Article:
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Image Credit:New shot of Proxima Centauri, our nearest neighbour” – ESA/Hubble & NASA

Regarding Rumors of Earth-Like Planet Orbiting Proxima Centauri


We’ve been here before: the media gets wind of a possible discovery made by a long-running science project and before there is a peer-reviewed scientific paper published and a press conference, speculation runs wild. In the age of social media, gossip spreads at the speed of the share, and in this digital game of telephone, the results are often more indicative of our collective imagination than of reality. What is often true about these occurrences is that there is indeed something interesting to announce. What is often not true are the specifics dreamed up by the rumor mill.

Yesterday, my Twitter feed erupted with links to articles like “Scientists to unveil new Earth-like planet: report” from and “An Earth-like Planet Might be Orbiting Proxima Centauri” from Discover Magazine. These were articles written quickly in response to the original report, “Wissenschaftliche Sensation: Mögliche zweite Erde in unserer Nachbarschaft entdeckt“, that appeared in the German weekly Der Spiegel.

What’s so potentially exciting about this news is that Proxima Centauri is the nearest star to our Sun. It’s 4.2 light years away, just a little closer even than the other two stars it seems to be gravitationally bound to, Alpha Centauri A and Alpha Centauri B. If there is a planet orbiting Proxima Centauri that is Earth-like, then it is by far the closest Earth-like exoplanet (planets around other stars) yet discovered.

But what exactly does “Earth-like” mean? To a scientist, the comparator “-like” often indicates characteristics like rough diameter or mass. Even though Venus is a hellish world of temperatures hot enough to melt lead underneath a thick atmosphere of carbon dioxide with clouds of sulfuric acid, it is “Earth-like” in terms of its diameter and mass. Recent “3-D climate simulations” of Venus carried out by scientists at NASA’s Goddard Institute for Space Studies suggest the possibility that Venus in the distant past was potentially habitable (Way, M. J.A. D. Del GenioN. Y. KiangL. E. SohlD. H. GrinspoonI. AleinovM. Kelley, and T. Clune (2016), Was Venus the First Habitable World of our Solar System?Geophys. Res. Lett.43, doi:10.1002/2016GL069790.) Being approximately the same diameter and mass as the Earth or being potentially habitable doesn’t imply that Venus was ever really all that much like Earth, though, let alone had liquid water on the surface or gave rise to life.

So the discovery of an Earth-like planet around another star isn’t the discovery of aliens, though this is certainly what many people would like to hear, and that’s where the speculation often tends to go. But the only real information we can glean about exoplanets using current technology and research is limited to one or more or fewer of the following: a range of possible diameters and masses, approximate distance from the parent star, and whether or not that orbit is within a theoretical region around the parent star known as the “habitable zone.” This zone is a region where models suggest a planet with the right atmospheric pressure, composition, and mass could support liquid water on its surface. The Earth seems to be in just the right zone in our solar system for temperate climates with long-standing bodies of surface water, and since this is the only example of such conditions we know of in the entire universe, scientists have modeled where these same conditions might exist around other stars, some of them like our Sun, and others very different, whether bigger or smaller, hotter or colder, solitary or part of binary or greater collections of gravitationally-bound stars.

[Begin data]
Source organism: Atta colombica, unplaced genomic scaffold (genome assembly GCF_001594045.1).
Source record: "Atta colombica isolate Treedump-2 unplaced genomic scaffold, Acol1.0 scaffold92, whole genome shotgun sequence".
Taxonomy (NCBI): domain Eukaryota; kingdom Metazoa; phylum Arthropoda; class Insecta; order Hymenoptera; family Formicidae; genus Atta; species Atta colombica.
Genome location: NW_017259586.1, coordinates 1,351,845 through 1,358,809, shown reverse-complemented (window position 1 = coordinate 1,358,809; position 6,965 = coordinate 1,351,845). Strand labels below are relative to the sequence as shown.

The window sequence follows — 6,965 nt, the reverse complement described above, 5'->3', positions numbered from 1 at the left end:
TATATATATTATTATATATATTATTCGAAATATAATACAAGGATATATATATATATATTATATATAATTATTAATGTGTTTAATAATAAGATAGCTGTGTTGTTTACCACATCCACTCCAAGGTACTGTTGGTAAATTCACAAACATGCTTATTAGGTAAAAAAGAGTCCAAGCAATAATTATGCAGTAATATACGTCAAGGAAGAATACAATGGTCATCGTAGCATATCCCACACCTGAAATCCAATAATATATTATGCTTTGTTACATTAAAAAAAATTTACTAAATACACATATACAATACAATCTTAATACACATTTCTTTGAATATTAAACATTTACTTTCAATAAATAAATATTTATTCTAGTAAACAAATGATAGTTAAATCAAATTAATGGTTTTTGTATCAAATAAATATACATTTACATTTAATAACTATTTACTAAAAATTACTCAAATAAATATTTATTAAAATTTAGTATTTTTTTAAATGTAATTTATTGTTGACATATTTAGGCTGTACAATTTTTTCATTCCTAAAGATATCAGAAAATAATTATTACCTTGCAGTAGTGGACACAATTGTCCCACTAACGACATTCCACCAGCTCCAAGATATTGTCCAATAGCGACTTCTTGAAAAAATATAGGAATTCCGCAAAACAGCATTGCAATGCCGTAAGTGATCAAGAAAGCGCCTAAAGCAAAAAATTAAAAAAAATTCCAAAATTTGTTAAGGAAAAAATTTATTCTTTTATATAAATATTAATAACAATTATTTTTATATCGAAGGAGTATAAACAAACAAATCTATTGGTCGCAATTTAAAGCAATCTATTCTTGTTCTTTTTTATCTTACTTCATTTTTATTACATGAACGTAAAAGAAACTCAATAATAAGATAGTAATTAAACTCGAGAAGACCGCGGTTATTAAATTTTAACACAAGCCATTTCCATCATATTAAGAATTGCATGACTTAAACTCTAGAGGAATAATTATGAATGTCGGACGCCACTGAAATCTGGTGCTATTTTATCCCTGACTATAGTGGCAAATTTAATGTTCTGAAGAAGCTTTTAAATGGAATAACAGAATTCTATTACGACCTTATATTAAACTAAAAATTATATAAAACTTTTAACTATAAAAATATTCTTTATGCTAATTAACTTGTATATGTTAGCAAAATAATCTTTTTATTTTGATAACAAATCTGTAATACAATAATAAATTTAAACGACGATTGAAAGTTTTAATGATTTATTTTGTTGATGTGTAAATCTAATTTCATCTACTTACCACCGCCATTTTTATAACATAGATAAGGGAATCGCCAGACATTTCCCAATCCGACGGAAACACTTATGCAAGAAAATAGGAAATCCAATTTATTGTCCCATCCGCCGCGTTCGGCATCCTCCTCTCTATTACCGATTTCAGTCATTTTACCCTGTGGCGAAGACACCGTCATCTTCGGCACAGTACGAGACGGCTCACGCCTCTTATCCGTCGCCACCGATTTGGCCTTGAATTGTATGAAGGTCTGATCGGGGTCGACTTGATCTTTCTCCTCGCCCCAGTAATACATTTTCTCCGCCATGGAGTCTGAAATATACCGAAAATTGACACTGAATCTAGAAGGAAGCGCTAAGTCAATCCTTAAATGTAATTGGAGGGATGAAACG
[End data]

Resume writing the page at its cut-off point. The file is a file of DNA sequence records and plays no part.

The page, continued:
The habitable zone sounds nice, but both Venus and Mars are in the modeled habitable zone around our Sun, and look how unpleasant and free of long-standing bodies of surface water they are. Even given an Earth-sized planet at an Earth-like distance from a Sun-like star, it is unlikely that such a planet would have all the other conditions required for oceans or life as we know it.

The truth is that you and I and the media don’t have any information about this rumored planet in orbit around Proxima Centauri. All the articles published to date are just rumor, with none of the details necessary to put constraints on what is supposed to be announced. I’m not saying that there isn’t going to be an announcement (the rumors say that this will happen at the end of August), but we certainly don’t have anything to go on other than an initial report that is light on details and doesn’t include confirmation from any of the scientists alleged to be involved. If the rumor turns out to be true, that’s wonderful, but even then, it’s not yet clear that this planet will be described as “Earth-like” or “potentially-habitable.” I can predict with nearly 100% confidence, however, that scientists won’t be announcing the discovery of surface bodies of water or alien life.

That’s the pace of science: glacial compared to the pace of rumor. Knowledge progresses at the pace of data gathering and analysis, confirmation, peer-review, additional studies, new research approaches, and the accrual of additional evidence. This is a step-by-step process, so even if there is an Earth-like planet in the habitable zone of Proxima Centauri, there will be much more investigation required and technology and techniques to be refined and even invented before scientists can give us a clear picture of just what might be out there.

Today, though, all we have are a rumor, speculation, and the possibility that nothing will be announced after all.

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